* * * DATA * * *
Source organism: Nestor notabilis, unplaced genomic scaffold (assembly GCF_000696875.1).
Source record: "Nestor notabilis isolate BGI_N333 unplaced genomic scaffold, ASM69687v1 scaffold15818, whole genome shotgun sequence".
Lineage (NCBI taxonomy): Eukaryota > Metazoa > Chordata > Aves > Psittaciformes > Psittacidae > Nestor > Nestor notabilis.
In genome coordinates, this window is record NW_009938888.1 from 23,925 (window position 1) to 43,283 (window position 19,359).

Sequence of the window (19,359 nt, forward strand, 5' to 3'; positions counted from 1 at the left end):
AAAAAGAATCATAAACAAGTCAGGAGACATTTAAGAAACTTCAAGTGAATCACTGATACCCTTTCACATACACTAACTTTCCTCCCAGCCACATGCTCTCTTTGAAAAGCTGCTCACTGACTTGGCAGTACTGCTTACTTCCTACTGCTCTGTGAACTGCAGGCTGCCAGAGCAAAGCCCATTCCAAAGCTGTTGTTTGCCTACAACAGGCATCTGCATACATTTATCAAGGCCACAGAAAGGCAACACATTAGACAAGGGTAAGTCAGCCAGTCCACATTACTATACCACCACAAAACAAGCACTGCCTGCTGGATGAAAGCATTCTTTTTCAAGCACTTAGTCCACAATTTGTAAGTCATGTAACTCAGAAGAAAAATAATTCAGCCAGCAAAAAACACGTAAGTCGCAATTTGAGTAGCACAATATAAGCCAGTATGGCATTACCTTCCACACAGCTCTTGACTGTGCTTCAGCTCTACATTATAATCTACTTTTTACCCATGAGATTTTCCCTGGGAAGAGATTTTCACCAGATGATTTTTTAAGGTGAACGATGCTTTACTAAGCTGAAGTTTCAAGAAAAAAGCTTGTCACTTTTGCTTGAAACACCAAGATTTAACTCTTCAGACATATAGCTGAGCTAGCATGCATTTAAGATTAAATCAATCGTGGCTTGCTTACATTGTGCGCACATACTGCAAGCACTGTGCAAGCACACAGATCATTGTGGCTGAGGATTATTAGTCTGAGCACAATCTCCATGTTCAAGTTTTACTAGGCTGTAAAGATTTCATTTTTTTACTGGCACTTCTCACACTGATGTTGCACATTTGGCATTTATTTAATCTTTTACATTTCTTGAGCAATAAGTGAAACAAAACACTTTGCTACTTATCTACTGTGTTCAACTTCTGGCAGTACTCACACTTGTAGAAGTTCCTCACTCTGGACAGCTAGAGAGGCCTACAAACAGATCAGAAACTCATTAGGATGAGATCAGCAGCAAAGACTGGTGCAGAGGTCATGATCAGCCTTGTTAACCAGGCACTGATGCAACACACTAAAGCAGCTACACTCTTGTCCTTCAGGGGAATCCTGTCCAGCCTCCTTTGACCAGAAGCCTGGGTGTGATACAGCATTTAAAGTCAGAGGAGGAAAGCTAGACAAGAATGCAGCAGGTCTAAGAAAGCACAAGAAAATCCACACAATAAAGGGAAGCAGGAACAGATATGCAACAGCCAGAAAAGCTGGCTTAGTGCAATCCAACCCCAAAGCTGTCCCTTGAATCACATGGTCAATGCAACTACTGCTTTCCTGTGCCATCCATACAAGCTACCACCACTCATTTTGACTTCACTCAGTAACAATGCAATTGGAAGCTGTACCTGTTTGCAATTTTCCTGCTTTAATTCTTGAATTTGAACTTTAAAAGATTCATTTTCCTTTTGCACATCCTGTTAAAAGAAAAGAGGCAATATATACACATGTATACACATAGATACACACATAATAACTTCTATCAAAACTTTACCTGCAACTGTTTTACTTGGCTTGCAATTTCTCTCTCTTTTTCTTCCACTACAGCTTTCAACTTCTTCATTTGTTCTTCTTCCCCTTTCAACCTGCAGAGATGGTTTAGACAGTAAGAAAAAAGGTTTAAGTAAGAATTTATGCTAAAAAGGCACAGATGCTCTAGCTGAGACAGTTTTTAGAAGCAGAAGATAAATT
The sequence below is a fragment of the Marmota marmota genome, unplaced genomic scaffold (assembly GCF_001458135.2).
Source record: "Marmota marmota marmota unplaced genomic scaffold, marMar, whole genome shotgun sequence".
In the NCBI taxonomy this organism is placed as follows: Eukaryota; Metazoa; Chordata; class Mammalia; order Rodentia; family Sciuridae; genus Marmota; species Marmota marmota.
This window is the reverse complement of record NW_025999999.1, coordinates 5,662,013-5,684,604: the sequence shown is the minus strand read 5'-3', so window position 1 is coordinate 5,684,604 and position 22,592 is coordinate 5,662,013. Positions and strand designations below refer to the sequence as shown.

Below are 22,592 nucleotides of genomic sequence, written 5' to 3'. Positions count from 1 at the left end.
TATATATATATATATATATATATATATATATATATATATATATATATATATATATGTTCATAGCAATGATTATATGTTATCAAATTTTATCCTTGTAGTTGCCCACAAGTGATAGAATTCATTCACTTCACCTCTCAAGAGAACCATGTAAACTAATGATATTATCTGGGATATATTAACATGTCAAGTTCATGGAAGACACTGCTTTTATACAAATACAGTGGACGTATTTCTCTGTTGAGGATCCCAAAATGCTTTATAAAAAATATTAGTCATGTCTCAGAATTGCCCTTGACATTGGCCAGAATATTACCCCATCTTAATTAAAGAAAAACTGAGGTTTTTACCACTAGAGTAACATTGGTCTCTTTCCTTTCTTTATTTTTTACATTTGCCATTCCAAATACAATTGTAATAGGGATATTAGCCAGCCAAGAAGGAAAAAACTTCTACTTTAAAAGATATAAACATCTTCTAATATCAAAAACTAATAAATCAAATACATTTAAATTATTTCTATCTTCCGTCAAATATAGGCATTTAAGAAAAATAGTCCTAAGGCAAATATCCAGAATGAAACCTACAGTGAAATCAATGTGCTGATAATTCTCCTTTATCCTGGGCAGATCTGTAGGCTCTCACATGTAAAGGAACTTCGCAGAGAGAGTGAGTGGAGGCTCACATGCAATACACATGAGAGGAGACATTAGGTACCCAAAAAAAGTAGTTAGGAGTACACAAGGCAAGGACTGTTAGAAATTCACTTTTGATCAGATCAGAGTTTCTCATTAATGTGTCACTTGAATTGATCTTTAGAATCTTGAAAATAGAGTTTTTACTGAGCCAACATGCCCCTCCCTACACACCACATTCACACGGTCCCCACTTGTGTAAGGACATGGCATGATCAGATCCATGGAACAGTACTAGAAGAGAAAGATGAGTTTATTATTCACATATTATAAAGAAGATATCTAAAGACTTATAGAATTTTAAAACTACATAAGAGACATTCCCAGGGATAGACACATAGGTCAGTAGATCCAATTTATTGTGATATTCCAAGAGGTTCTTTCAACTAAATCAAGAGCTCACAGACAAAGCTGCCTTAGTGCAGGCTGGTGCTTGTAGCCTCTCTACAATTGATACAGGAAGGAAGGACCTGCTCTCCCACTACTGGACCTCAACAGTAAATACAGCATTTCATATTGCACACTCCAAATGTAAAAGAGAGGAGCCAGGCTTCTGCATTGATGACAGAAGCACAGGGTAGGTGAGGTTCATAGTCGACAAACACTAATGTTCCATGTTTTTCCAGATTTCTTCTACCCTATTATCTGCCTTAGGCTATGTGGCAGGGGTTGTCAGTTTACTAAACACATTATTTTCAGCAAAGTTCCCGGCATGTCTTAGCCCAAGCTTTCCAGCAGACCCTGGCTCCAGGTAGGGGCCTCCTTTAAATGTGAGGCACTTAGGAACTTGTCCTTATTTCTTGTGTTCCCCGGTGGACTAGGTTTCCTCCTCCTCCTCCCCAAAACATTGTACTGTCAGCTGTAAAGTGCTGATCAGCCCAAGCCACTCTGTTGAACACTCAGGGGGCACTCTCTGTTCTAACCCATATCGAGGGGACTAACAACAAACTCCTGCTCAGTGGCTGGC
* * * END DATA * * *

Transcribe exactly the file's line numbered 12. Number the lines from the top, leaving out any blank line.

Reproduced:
TATATATATATATATATATATATATATATATATATATATATATATATATATATATGTTCATAGCAATGATTATATGTTATCAAATTTTATCCTTGTAGTTGCCCACAAGTGATAGAATTCATTCACTTCACCTCTCAAGAGAACCATGTAAACTAATGATATTATCTGGGATATATTAACATGTCAAGTTCATGGAAGACACTGCTTTTATACAAATACAGTGGACGTATTTCTCTGTTGAGGATCCCAAAATGCTTTATAAAAAATATTAGTCATGTCTCAGAATTGCCCTTGACATTGGCCAGAATATTACCCCATCTTAATTAAAGAAAAACTGAGGTTTTTACCACTAGAGTAACATTGGTCTCTTTCCTTTCTTTATTTTTTACATTTGCCATTCCAAATACAATTGTAATAGGGATATTAGCCAGCCAAGAAGGAAAAAACTTCTACTTTAAAAGATATAAACATCTTCTAATATCAAAAACTAATAAATCAAATACATTTAAATTATTTCTATCTTCCGTCAAATATAGGCATTTAAGAAAAATAGTCCTAAGGCAAATATCCAGAATGAAACCTACAGTGAAATCAATGTGCTGATAATTCTCCTTTATCCTGGGCAGATCTGTAGGCTCTCACATGTAAAGGAACTTCGCAGAGAGAGTGAGTGGAGGCTCACATGCAATACACATGAGAGGAGACATTAGGTACCCAAAAAAAGTAGTTAGGAGTACACAAGGCAAGGACTGTTAGAAATTCACTTTTGATCAGATCAGAGTTTCTCATTAATGTGTCACTTGAATTGATCTTTAGAATCTTGAAAATAGAGTTTTTACTGAGCCAACATGCCCCTCCCTACACACCACATTCACACGGTCCCCACTTGTGTAAGGACATGGCATGATCAGATCCATGGAACAGTACTAGAAGAGAAAGATGAGTTTATTATTCACATATTATAAAGAAGATATCTAAAGACTTATAGAATTTTAAAACTACATAAGAGACATTCCCAGGGATAGACACATAGGTCAGTAGATCCAATTTATTGTGATATTCCAAGAGGTTCTTTCAACTAAATCAAGAGCTCACAGACAAAGCTGCCTTAGTGCAGGCTGGTGCTTGTAGCCTCTCTACAATTGATACAGGAAGGAAGGACCTGCTCTCCCACTACTGGACCTCAACAGTAAATACAGCATTTCATATTGCACACTCCAAATGTAAAAGAGAGGAGCCAGGCTTCTGCATTGATGACAGAAGCACAGGGTAGGTGAGGTTCATAGTCGACAAACACTAATGTTCCATGTTTTTCCAGATTTCTTCTACCCTATTATCTGCCTTAGGCTATGTGGCAGGGGTTGTCAGTTTACTAAACACATTATTTTCAGCAAAGTTCCCGGCATGTCTTAGCCCAAGCTTTCCAGCAGACCCTGGCTCCAGGTAGGGGCCTCCTTTAAATGTGAGGCACTTAGGAACTTGTCCTTATTTCTTGTGTTCCCCGGTGGACTAGGTTTCCTCCTCCTCCTCCCCAAAACATTGTACTGTCAGCTGTAAAGTGCTGATCAGCCCAAGCCACTCTGTTGAACACTCAGGGGGCACTCTCTGTTCTAACCCATATCGAGGGGACTAACAACAAACTCCTGCTCAGTGGCTGGC